This clay plaque comes from Larsa Iraq, and was manufactured around 4,000 years ago. As far as I know it’s the oldest representation of sports in human history, beating similar scenes painted in Egyptian tombs by a couple hundred years. The athletes are on the left, participating in an aesthetically uncanny but recognisable boxing match (the two on the right are musicians).

I said ‘manufactured’ just now, and did so deliberately — these sorts of plaques were mass-produced, cast from molds and hung up in houses, alongside other plaques containing, for instance, hunting scenes and nudes. Our boxers, in other words, adorn the equivalent of a modern-day poster.

Were the people who hung these clay tablets on the walls fans? Would they even have understood the question? Frankly, I have no idea how the Mesopotamian concept of sports would have meshed with our own. But what matters is that enough people would have watched and enjoyed these contests to make them culturally relevant.

Charting the course of ideas through human history can be an incredibly rewarding exercise. Take, for instance, the development of mathematics. Modernity is filled with fossils from ancient Babylonian base-60 mathematics, which survive in time and angle, which are closely related when you’re as concerned with astronomy as the Babylonians were. That concern gave us sixty minutes to an hour and 360 degrees in a circle, facts so foundational to daily life that their provenance is rarely questioned.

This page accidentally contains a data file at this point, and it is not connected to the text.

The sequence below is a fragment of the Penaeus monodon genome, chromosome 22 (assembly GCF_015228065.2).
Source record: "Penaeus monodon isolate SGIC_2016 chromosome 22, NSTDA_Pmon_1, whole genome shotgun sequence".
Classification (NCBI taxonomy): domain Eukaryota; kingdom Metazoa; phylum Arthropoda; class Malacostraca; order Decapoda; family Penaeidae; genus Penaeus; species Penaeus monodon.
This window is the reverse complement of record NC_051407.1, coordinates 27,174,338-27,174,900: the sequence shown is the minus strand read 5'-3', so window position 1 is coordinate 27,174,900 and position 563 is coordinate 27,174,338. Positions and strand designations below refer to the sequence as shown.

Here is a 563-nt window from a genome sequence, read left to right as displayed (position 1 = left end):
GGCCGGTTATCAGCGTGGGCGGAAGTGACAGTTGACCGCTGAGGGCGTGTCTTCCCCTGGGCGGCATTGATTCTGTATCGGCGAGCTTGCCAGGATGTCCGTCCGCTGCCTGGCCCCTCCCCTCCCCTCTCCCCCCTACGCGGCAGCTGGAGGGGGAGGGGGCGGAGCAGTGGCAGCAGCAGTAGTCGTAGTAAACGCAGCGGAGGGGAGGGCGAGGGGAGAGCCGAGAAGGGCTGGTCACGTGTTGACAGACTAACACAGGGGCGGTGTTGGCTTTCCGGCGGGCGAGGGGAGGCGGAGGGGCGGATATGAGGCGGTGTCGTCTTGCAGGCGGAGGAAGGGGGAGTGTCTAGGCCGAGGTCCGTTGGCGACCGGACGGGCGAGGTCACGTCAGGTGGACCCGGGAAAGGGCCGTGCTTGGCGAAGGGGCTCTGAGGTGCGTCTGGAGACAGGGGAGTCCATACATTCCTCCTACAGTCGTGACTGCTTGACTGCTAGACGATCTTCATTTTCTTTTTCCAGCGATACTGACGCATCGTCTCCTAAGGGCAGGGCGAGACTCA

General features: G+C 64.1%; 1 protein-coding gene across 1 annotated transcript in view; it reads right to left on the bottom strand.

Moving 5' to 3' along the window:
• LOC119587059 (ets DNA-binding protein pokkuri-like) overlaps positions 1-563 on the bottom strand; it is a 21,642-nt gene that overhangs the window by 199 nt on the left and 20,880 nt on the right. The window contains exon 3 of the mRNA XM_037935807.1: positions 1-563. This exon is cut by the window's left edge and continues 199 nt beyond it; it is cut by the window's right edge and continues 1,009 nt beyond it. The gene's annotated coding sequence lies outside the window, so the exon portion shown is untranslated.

That’s less true with sports, which are an expression of whatever culture produces them rather than a field in which human endeavor can produce progress per se. In his sweeping history of Europe, historian Norman Davies suggests that sports as we know it have their genesis with the changes in attitudes towards leisure in the mid-19th century (it’s interesting to draw parallels with the explosion of novel-writing at the same time). Certainly, the modern version of sports fandom would be thoroughly perplexed by what counted for ‘sports’ for 17th century Spain royalty, for instance:

Diego Velázquez’s “Philip IV hunting Wild Boar (La Tela Real)”

One suspects, however, that 21st-century fandom would have an easier time assimilating to Constantinople’s Hippodrome, which, if anything, had a more prominent part of cultural life than modern sports do. But the rabid, mass polarization caused by chariot racing is unusual. Sports as mass entertainment, rather than an elite leisure activity (e.g. hunting) or with ritual overtones (e.g. ōllamaliztli) are fairly rare, historically. Sports have always existed, but in ways that aren’t easily mappable onto our current experience.

That said, just because the cultural details aren’t readily transferrable doesn’t mean that the whole sporting experience would be alien to us. Someone living 4,000 years ago could have looked at that boxer plaque on the wall and remember the key moments in the matches they witnessed. They’d probably have talked about it with their friends. There might have been hand gestures, even.

One of the most important parts of history is realizing that it was mostly participated in by normal people, doing normal things. While I’m sure that in many ways, Mesopotamian boxing would have been utterly alien to a modern viewer, there’d still be a ludicrous amount in common between the owners of these plaques and sports fans today.

Recently I was at the British Museum, where the Larsa plaque is held. (Where else would it be?! ) I went looking for it, hoping for a little human connection with whoever’s house it might have adorned. Either it’s not on regular display or the Covid reshuffle is hiding it for now, but I couldn’t find it. There is, nevertheless, something magical in the notion that amidst the (much later) winged bulls of Nineveh and the scenes of terrible conquest that would have beautified the walls of the kings, two dudes are punching each other in the face for our amusement.

May they punch forever.

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